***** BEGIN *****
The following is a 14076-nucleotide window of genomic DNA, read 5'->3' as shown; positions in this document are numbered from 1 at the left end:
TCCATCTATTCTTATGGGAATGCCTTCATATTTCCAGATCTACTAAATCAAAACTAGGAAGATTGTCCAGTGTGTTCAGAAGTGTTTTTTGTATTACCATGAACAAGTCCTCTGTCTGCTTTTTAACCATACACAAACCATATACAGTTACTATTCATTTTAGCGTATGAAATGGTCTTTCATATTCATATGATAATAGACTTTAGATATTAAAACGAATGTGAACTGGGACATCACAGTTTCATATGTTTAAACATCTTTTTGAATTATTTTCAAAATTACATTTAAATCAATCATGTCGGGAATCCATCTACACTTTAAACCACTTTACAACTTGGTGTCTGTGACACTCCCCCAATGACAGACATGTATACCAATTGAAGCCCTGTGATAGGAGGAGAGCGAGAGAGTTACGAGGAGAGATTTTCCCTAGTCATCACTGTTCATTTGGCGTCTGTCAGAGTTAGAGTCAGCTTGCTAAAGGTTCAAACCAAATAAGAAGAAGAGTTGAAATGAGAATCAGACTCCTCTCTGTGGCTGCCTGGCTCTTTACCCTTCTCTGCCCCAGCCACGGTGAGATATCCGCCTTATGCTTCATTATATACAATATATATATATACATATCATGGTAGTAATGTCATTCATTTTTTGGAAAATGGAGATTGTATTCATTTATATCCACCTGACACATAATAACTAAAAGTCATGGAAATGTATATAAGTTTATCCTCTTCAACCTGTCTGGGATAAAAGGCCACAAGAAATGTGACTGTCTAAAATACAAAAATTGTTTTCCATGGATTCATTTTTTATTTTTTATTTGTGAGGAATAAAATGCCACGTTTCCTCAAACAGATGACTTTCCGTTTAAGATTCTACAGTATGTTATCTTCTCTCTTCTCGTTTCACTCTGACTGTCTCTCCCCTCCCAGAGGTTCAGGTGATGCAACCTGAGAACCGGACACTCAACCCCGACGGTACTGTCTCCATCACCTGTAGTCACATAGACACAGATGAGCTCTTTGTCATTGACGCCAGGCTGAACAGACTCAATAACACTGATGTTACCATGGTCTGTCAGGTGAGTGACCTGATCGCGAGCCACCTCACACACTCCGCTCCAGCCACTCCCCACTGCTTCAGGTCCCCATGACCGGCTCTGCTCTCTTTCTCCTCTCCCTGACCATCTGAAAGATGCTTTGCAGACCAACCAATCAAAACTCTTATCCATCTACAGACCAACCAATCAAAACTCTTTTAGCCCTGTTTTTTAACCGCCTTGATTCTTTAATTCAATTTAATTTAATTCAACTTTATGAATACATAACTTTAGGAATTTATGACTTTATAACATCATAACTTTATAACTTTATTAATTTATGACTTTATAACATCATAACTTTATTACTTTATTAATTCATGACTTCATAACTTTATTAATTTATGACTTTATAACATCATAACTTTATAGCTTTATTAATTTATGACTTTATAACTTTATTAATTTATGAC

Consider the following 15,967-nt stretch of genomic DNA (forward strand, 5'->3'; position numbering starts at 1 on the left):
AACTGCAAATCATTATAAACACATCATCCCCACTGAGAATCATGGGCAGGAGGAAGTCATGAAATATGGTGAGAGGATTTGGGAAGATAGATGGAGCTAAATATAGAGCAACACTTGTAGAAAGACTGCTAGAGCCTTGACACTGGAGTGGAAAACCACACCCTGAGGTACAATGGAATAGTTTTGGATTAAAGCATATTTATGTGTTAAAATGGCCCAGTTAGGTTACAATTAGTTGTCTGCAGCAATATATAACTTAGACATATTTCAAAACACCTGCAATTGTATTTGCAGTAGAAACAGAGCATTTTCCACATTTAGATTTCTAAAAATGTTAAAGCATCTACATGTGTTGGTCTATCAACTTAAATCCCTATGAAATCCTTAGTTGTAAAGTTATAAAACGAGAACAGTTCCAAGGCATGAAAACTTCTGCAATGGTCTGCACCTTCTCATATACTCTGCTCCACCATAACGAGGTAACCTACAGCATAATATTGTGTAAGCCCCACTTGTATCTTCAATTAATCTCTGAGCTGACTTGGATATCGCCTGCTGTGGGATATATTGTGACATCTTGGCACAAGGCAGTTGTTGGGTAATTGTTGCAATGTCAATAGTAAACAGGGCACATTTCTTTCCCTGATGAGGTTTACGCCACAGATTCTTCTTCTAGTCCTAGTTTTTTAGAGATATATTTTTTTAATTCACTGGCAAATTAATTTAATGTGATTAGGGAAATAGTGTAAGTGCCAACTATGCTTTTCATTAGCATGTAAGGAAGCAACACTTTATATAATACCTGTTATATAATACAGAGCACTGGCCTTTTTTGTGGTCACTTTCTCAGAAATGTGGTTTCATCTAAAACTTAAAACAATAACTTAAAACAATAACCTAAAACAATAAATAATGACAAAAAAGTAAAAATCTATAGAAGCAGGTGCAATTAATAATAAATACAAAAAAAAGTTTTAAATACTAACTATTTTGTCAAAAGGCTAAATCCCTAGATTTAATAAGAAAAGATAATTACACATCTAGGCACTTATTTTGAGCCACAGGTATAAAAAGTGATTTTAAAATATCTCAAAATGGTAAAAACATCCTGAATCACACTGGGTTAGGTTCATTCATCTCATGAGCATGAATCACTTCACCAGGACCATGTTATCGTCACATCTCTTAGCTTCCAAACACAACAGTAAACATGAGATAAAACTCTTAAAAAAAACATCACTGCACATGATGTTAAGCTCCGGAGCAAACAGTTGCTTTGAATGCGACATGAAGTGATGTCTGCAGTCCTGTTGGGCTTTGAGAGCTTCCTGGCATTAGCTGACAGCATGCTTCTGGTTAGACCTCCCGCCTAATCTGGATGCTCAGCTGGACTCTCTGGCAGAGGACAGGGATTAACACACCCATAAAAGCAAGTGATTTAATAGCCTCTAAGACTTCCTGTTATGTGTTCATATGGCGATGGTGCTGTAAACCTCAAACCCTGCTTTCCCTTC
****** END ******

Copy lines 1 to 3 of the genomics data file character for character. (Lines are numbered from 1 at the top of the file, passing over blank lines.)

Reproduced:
The following is a 14076-nucleotide window of genomic DNA, read 5'->3' as shown; positions in this document are numbered from 1 at the left end:
TCCATCTATTCTTATGGGAATGCCTTCATATTTCCAGATCTACTAAATCAAAACTAGGAAGATTGTCCAGTGTGTTCAGAAGTGTTTTTTGTATTACCATGAACAAGTCCTCTGTCTGCTTTTTAACCATACACAAACCATATACAGTTACTATTCATTTTAGCGTATGAAATGGTCTTTCATATTCATATGATAATAGACTTTAGATATTAAAACGAATGTGAACTGGGACATCACAGTTTCATATGTTTAAACATCTTTTTGAATTATTTTCAAAATTACATTTAAATCAATCATGTCGGGAATCCATCTACACTTTAAACCACTTTACAACTTGGTGTCTGTGACACTCCCCCAATGACAGACATGTATACCAATTGAAGCCCTGTGATAGGAGGAGAGCGAGAGAGTTACGAGGAGAGATTTTCCCTAGTCATCACTGTTCATTTGGCGTCTGTCAGAGTTAGAGTCAGCTTGCTAAAGGTTCAAACCAAATAAGAAGAAGAGTTGAAATGAGAATCAGACTCCTCTCTGTGGCTGCCTGGCTCTTTACCCTTCTCTGCCCCAGCCACGGTGAGATATCCGCCTTATGCTTCATTATATACAATATATATATATACATATCATGGTAGTAATGTCATTCATTTTTTGGAAAATGGAGATTGTATTCATTTATATCCACCTGACACATAATAACTAAAAGTCATGGAAATGTATATAAGTTTATCCTCTTCAACCTGTCTGGGATAAAAGGCCACAAGAAATGTGACTGTCTAAAATACAAAAATTGTTTTCCATGGATTCATTTTTTATTTTTTATTTGTGAGGAATAAAATGCCACGTTTCCTCAAACAGATGACTTTCCGTTTAAGATTCTACAGTATGTTATCTTCTCTCTTCTCGTTTCACTCTGACTGTCTCTCCCCTCCCAGAGGTTCAGGTGATGCAACCTGAGAACCGGACACTCAACCCCGACGGTACTGTCTCCATCACCTGTAGTCACATAGACACAGATGAGCTCTTTGTCATTGACGCCAGGCTGAACAGACTCAATAACACTGATGTTACCATGGTCTGTCAGGTGAGTGACCTGATCGCGAGCCACCTCACACACTCCGCTCCAGCCACTCCCCACTGCTTCAGGTCCCCATGACCGGCTCTGCTCTCTTTCTCCTCTCCCTGACCATCTGAAAGATGCTTTGCAGACCAACCAATCAAAACTCTTATCCATCTACAGACCAACCAATCAAAACTCTTTTAGCCCTGTTTTTTAACCGCCTTGATTCTTTAATTCAATTTAATTTAATTCAACTTTATGAATACATAACTTTAGGAATTTATGACTTTATAACATCATAACTTTATAACTTTATTAATTTATGACTTTATAACATCATAACTTTATTACTTTATTAATTCATGACTTCATAACTTTATTAATTTATGACTTTATAACATCATAACTTTATAGCTTTATTAATTTATGACTTTATAACTTTATTAATTTATGAC

Consider the following 15,967-nt stretch of genomic DNA (forward strand, 5'->3'; position numbering starts at 1 on the left):